Working for a distributed company has made me aware of an issue: employees can “disappear” too easily and no one notices. When employees have issues, there is no predetermined face-time to nip it in the bud. HR visits, employee gatherings, and good ol’ one-on-ones are easier to avoid. Distributed teams naturally focus attention where work is getting done and miss potential areas where employee satisfaction is not ideal.
I think you can solve for this without being creepy.
Its plausible that a basic observation of how users interact with one another in a public venue is a high signal for employee engagement. Using a Slack based company for example, if users are never active in any Slack channels, then they are most likely not participating in group discussions. This could be the result of many things, but for one, it could be a individuals sense of no longer feeling engaged by their coworker community.
It is important to note that a person’s engagement could be interpreted many ways. A highly participatory user could be feel very disengaged. A non-participatory user could be very active in syncing up with channel activity, and therefore feel engaged. Based on these examples, public participation is not foolproof.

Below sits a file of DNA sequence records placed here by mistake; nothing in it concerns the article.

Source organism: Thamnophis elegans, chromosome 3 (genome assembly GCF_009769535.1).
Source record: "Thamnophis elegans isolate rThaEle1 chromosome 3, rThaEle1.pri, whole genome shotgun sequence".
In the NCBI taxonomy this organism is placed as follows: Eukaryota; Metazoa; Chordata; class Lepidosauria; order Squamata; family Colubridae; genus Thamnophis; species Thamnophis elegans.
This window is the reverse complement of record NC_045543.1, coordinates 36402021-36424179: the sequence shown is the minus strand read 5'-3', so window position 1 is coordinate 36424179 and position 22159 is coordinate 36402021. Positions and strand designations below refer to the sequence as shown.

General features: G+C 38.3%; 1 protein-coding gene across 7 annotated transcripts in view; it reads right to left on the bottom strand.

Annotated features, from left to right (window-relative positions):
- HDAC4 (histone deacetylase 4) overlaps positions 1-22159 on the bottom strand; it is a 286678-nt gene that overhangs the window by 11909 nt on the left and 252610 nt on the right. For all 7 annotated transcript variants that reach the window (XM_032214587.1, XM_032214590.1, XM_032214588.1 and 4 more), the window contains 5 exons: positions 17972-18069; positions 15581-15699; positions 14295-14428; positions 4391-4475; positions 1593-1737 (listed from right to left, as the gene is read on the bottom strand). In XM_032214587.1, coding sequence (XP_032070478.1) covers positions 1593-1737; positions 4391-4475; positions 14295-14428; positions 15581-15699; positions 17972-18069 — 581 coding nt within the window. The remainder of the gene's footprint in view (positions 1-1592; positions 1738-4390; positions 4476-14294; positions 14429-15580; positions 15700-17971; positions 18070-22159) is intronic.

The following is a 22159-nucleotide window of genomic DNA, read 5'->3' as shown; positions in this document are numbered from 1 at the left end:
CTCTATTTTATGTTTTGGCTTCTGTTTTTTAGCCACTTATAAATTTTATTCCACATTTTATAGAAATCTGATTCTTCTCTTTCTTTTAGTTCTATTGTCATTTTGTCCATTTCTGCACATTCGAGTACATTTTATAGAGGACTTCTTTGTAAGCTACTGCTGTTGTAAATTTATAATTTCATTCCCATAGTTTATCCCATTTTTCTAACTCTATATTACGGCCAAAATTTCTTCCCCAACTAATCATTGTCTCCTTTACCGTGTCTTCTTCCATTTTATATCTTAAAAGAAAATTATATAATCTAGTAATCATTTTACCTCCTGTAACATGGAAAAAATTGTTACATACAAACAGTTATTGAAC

The public participation could be a strong metric when comparing a user against themselves, over time. For example, when a user begins at a company, their activity may be above normal, due to the high number of introductory engagements. As time goes on, an employee may shift into a participatory trend that resembles more alongside their overall behavior. Based on the corrected average, any significant veering away would be a event worth noting.
The same analysis could be run on an engineering centric organization with a shared code repository. Whether Github or some locally Mercurial equivalent, the individual contributor trends could be interpreted overtime for employee-project match. For example, potential fit can be gauged based on an employees rate of contribution during certain projects.
This can be creepy from a management and HR standpoint.
To make this work, observed results should never be used for consequential results. Punishment or reward based on analysis would be counterproductive. Employees who believe their overall behavior is being monitored and tracked could feel untrusted. This form of analysis could be the cause for employees to actually feel dissatisfied.
The overall goal of this would be to catch the otherwise uncaught signals. The goal is not to monitor your employees. If something major changes, some structure should be in place to see that the a struggling employee doesn’t simply fade away due to no longer being in the lime light.